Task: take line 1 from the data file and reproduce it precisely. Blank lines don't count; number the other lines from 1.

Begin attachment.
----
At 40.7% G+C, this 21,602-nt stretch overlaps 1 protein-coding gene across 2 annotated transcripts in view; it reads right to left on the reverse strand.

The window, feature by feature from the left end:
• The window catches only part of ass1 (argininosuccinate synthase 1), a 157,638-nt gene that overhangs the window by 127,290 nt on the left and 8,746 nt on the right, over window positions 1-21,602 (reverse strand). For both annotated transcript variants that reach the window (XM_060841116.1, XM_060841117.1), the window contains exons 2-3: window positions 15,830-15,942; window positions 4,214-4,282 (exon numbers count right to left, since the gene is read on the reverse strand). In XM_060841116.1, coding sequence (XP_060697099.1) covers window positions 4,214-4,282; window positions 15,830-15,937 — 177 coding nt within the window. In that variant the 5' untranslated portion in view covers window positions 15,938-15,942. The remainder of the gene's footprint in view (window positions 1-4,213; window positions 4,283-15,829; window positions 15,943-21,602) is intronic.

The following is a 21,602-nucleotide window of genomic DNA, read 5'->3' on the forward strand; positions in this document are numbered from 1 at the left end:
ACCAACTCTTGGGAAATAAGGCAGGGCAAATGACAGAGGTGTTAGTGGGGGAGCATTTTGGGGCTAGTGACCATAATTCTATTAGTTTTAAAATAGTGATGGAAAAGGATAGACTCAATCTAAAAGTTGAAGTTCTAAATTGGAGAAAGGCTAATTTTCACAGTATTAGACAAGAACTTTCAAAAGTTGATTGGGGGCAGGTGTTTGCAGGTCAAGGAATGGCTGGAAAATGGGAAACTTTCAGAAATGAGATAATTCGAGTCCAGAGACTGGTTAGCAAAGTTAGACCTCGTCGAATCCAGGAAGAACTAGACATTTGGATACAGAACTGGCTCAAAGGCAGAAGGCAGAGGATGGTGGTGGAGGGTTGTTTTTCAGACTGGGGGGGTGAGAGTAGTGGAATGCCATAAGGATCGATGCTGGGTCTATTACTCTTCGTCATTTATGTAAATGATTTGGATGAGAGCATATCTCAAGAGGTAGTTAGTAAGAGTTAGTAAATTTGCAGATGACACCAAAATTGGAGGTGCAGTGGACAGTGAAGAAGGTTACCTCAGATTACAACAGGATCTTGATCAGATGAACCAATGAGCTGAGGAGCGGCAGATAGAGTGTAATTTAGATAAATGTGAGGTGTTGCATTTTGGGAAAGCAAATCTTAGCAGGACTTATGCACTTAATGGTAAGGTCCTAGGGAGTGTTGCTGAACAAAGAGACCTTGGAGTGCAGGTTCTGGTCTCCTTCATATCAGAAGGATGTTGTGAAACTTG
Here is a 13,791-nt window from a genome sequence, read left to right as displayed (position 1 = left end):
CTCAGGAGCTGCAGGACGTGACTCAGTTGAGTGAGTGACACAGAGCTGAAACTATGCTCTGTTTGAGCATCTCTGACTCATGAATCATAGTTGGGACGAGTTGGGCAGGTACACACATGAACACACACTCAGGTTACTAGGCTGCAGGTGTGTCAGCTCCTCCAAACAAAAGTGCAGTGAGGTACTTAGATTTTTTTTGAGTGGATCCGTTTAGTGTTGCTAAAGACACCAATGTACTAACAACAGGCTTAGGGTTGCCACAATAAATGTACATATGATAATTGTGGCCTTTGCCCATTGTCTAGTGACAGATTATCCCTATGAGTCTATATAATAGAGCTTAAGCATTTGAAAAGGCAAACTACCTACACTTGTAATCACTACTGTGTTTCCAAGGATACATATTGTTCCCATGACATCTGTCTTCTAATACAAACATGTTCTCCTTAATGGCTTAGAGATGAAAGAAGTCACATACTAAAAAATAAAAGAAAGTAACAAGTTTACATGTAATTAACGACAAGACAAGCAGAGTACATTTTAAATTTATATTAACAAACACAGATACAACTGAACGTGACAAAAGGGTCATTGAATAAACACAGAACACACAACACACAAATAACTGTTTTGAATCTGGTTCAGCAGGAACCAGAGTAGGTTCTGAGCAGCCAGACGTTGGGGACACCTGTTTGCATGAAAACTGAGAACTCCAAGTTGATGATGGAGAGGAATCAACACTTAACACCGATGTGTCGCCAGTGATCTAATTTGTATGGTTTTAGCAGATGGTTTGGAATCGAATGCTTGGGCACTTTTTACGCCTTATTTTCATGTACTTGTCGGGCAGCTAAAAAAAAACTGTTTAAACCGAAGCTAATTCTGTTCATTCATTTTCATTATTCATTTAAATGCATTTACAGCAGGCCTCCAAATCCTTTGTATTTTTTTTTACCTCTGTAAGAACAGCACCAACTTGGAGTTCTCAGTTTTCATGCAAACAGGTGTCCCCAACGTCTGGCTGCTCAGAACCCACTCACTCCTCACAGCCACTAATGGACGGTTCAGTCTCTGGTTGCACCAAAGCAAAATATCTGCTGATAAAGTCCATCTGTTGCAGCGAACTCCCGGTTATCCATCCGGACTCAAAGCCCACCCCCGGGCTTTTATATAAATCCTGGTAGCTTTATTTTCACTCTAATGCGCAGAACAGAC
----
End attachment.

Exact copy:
At 40.7% G+C, this 21,602-nt stretch overlaps 1 protein-coding gene across 2 annotated transcripts in view; it reads right to left on the reverse strand.